Issues such as family breakdown and suicide have plagued Alaska for years, but now, even in the midst of a fiscal crisis that has led to massive budget deficits, state leaders are looking for new ways to fight those problems, local Native leaders and elders were told Thursday.
More than 3,000 Alaskan children, more than half Alaska Native, are in state foster care, said Rep. Les Gara, D-Anchorage.
As chair of the House Health and Social Services Committee, Gara told the Native Issues Forum that by not doing enough to get the foster children for which it has responsibility into long-term families, the state is treating them like “ping pong balls,” but children aren’t as resilient at ping pong balls.
“Every time you bounce a child to another family, you cause them damage,” he said.
That damage will have long lasting and costly impacts, he said.
Gara, himself a product of foster care who went on to attend Harvard and become a lawyer, said that in his years in the Legislature he’s worked to improve Alaska’s foster care system with a series of small measures. Now he’s working on a bill, to be introduced as soon as next week, to make big changes.
But those changes, he said, will come with costs, and he said that he’ll be asking his legislative colleagues to invest in getting children out of foster care.
“I’m asking you to spend money to save money over the long term,” he said he’ll be telling them.
A Democrat, Gara is in the unusual position of being in a Democratic-led coalition that also includes Independents and some Republicans.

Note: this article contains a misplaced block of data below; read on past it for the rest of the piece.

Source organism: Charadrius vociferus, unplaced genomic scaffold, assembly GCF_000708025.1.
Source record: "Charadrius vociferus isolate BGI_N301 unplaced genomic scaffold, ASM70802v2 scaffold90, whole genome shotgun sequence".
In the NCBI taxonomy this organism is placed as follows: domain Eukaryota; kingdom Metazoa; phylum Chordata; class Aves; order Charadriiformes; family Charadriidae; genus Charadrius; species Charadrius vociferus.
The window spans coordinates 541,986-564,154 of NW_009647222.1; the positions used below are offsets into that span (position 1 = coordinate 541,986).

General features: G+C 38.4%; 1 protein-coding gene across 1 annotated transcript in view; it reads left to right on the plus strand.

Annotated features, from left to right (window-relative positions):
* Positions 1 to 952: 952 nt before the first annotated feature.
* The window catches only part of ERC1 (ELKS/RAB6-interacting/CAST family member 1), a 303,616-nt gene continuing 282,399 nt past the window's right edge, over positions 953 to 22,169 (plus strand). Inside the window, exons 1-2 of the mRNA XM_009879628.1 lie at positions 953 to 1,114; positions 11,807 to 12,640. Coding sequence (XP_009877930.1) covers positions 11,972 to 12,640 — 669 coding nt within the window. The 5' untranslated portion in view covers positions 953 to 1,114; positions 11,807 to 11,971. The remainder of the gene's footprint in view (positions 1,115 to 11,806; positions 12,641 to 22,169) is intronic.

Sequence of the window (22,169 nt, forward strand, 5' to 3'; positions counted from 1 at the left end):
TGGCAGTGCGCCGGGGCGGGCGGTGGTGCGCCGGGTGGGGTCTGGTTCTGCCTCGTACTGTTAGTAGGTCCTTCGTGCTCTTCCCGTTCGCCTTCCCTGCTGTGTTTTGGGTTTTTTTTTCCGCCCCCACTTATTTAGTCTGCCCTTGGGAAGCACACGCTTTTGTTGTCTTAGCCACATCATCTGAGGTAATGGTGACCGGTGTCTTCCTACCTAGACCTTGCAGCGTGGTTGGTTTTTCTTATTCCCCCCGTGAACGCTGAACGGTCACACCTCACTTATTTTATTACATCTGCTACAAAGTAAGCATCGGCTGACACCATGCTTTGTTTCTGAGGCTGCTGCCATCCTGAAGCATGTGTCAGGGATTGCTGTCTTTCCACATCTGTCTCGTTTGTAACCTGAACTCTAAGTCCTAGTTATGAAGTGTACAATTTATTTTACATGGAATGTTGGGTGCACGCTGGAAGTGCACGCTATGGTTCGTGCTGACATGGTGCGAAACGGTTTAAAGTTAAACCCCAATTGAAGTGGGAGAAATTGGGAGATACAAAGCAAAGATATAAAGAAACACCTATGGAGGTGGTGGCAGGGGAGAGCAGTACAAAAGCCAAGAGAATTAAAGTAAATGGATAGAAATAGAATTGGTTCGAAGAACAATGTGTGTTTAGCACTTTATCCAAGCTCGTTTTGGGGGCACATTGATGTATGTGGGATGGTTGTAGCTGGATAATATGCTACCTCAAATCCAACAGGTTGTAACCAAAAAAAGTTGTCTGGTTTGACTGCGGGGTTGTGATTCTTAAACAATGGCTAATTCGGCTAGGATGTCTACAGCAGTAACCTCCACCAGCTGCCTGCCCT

Joining Gara in the Majority coalition, and at the Native Issues Forum Thursday, was Rep. Garan Tarr, D-Anchorage, and co-chair of the House Resources Committee.
She said she didn’t see any realistic proposals in which the state’s budget crisis could by solved by additional cuts, despite suggestions to that effect from Republicans.
“If you notice, no one is coming up with proposals for where those cuts will be, because they don’t exist,” she said. “They’re just not there anymore.”
Any additional cuts will come directly out of services to those in need, she said.
Gara said that cuts already made have contributed to the loss of 9,000 jobs in the last year, and additional cuts threaten to send the state into a 10-year recession.
“We need to come up with a fiscal plan and raise revenue and it cannot just be on the backs of the poor and the elderly,” he said. “It also has to be on the backs of those born with privilege and also those running very profitable companies,” he said.
Retired leader Bill Martin, who still serves on the state’s Suicide Prevention Council, said budget cuts have limited that group to one in-person meeting a year, already limiting its effectiveness.
“The governor has said that we can’t have but one face-to-face meeting a year,” on suicide prevention.
“It’s just not important enough,” he said.
Richard Peterson, president of the Central Council of Tlingit and Haida Indian Tribes of Alaska, sponsor of the forum, suggested the state contract with tribes such as his to provide services, and use expertise that’s been developed already.
“If you need experts, we have them,” he said.
Many in the Native community have suffered the impacts from being in foster care, and will be hurt the most if state budget cuts reduce state services even further.
He praised Gara and Tarr for visiting to let the local community know what the Legislature was doing.
“Both of you spoke to our hearts, I believe, to matters that affect us all,” he said.
Pat Forgey is a freelance reporter based in Juneau.